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Darren Barefoot reports: <<PowerPoint has a lot to answer for. I think it's
been responsible for the dumbing-down of public speaking the world over.>>
Vinton Cerf is reputed to have coined the following witticism: "Power
corrupts. Powerpoint corrupts absolutely." <g> Clever man. But pace Cerf, I
think you're placing far too much power in the hands of the software. The
users have to take some responsibility too.
<<Why bother articulating and talking out an issue if you've got an animated
Because you sacrifice all credibility with the graph? <g>
<<Does anybody have any resources or advice on the correct use of
Let's assume that you've practiced the presentation well enough to speak
comfortably on it. That guideline applies to any presentation, not just
Powerpoint presentations. My top-ten list once you know what you intend to
say and can say it well:
- People are there to hear you speak, not to read your slides. Use the
slides to support your talk, not take its place. Don't read the slides--use
them to remind you of what you wanted to say, and in what order.
- Reduce your text to the minimum. Aim for one introductory line, up to four
bullets, and up to five words per bullet. If you need to say more, include
the text in the "speaker's notes" part of the window and make your
presentation available for downloading.
- If it takes longer, use two slides rather than cramming it together into a
- If you use bullets, bring them onscreen one at a time, not all at once.
Pause long enough for someone to read the five words I recommended (a few
seonds after the bullet arrives onscreen), then start speaking once they're
no longer distracted by the "need" to read your text.
- Make the signal stand out from the noise: the text must be legible against
its background. Black text on a light (e.g., ivory) background is highly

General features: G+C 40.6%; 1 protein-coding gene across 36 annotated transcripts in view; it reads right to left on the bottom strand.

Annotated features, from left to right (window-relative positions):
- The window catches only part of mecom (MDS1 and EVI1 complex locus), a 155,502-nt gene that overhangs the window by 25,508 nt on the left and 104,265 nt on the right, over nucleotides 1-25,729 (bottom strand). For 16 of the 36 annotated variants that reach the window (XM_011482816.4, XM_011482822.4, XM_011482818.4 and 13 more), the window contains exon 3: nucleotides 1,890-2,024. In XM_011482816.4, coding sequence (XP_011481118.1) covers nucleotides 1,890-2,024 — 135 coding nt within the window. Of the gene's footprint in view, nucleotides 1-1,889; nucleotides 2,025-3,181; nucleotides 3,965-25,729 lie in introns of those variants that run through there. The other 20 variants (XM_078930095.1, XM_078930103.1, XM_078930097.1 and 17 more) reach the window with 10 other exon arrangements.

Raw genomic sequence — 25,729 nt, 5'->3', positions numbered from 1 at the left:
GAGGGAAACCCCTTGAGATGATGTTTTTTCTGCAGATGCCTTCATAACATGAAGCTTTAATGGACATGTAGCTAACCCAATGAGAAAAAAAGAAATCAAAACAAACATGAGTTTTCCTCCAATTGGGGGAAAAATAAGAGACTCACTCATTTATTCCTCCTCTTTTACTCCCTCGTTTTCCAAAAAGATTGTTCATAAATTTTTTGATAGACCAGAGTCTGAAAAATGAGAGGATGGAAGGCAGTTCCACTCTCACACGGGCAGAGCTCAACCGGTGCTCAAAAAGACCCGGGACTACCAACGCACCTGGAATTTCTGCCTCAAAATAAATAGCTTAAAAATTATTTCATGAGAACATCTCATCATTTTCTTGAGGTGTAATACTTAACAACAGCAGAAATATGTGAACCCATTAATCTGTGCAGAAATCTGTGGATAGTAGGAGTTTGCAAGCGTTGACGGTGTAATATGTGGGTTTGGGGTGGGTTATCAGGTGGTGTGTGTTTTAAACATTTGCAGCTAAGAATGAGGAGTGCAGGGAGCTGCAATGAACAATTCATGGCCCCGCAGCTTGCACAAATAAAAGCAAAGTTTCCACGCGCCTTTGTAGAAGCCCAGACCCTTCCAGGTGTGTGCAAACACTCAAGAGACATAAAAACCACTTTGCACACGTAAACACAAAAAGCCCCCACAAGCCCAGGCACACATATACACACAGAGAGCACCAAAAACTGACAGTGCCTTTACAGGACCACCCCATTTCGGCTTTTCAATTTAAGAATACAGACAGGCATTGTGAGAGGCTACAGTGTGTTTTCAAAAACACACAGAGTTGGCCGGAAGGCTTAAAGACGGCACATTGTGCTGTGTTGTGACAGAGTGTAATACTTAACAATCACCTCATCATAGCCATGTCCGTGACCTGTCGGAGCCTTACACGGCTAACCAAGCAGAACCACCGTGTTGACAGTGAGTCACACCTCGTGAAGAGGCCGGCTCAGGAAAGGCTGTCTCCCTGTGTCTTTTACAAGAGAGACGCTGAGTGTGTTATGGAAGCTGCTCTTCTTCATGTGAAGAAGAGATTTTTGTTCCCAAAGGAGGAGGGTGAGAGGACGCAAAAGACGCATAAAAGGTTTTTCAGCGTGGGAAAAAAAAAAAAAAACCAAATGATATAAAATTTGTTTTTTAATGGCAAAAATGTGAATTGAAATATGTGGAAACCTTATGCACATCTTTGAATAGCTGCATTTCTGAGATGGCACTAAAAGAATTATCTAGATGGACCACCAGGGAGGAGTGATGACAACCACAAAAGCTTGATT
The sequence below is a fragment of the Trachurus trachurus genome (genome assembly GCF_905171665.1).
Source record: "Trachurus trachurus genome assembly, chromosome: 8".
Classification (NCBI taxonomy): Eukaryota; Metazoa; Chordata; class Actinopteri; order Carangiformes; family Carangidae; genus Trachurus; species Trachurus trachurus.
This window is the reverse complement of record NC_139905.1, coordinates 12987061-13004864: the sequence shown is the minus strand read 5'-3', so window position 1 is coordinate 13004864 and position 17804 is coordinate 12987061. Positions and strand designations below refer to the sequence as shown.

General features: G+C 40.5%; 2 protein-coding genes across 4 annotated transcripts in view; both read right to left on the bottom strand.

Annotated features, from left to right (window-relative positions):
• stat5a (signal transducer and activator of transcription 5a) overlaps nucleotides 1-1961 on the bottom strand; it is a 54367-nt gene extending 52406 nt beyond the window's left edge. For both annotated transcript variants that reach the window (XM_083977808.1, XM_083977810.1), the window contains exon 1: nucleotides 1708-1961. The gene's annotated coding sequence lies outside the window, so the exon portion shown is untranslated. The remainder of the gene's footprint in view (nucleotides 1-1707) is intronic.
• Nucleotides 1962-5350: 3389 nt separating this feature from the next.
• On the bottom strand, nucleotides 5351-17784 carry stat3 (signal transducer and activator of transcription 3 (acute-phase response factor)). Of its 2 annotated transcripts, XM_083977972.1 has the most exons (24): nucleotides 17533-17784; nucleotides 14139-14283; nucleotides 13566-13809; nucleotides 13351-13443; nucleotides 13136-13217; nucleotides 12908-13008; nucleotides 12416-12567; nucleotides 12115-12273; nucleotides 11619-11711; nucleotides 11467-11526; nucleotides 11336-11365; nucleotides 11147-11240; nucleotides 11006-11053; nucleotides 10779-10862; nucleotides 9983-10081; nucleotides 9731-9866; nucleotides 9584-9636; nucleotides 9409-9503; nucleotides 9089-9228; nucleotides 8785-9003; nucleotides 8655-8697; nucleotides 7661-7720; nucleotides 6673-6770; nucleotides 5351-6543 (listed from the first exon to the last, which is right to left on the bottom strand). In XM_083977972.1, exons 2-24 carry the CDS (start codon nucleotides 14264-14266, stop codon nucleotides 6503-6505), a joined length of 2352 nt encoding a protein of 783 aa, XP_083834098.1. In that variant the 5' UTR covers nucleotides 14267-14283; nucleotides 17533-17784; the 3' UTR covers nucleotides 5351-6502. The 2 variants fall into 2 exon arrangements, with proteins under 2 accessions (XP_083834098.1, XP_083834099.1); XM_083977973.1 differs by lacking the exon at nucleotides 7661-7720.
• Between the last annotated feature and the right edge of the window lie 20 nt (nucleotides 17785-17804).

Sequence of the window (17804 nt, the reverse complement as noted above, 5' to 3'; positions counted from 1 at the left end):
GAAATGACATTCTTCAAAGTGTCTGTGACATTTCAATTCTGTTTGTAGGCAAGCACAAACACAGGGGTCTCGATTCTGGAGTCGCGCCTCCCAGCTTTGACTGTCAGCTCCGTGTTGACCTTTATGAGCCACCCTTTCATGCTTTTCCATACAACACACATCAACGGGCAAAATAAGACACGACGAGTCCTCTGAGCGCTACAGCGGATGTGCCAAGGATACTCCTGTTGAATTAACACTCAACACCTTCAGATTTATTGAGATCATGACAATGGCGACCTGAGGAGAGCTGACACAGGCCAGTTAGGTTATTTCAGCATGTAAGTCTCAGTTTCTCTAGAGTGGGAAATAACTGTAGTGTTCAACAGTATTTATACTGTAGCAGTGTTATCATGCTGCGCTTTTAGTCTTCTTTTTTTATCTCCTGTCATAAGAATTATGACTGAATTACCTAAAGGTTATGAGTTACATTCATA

legible without producing a glaring white screen that strains the eye,
particularly in a darkened room. White text on dark blue and yellow on dark
green also work well.
- Use fonts large enough to be read. A quick test, standing 10 feet back
from your monitor*: If you can't read it, neither can your audience.
* That's a sloppy way of saying it. A bit more precisely: Stand far enough
from your monitor that it seems to be the same width as the projection
screen will appear to a viewer sitting at the back of the conference hall.
The text must still be readable.
- Use graphics to communicate graphical concepts ("a picture is worth 1000
words"). Make sure you've got a pointer so you can point to any features of
the graphic that you want to emphasize while you talk. (You can do this
emphasis directly in Powerpoint by adding arrows one at a time as you talk.
If you don't know how to do this automatically, use one new screen per
- But: Simplify the graphics: nobody can read an unenlarged Excel
spreadsheet onscreen, and sometimes an illustration is simpler and clearer
than a photo. If necessary, crop and enlarge to show the details you're
- Eliminate all multimedia effects, with one exception: if you can't show
the concept any way other than through sound or animation. (It _is_ possible
to use animations and sound effectively. It's also possible to run a mile
faster than 4 minutes, but there aren't many who can do this.)
- Use a consistent template rather than building each screen willy-nilly.
When things such as logos jump around onscreen and colors, fonts (face and
size), and layout change seemingly randomly, the changes draw the eye. Don't
draw the eye unintentionally (i.e., unless doing so serves a useful
There are many more little things, but these are the top sins in my book.
--Geoff Hart, geoff-h -at- mtl -dot- feric -dot- ca
Forest Engineering Research Institute of Canada
580 boul. St-Jean
Pointe-Claire, Que., H9R 3J9 Canada
"Wisdom is one of the few things that look bigger the further away it
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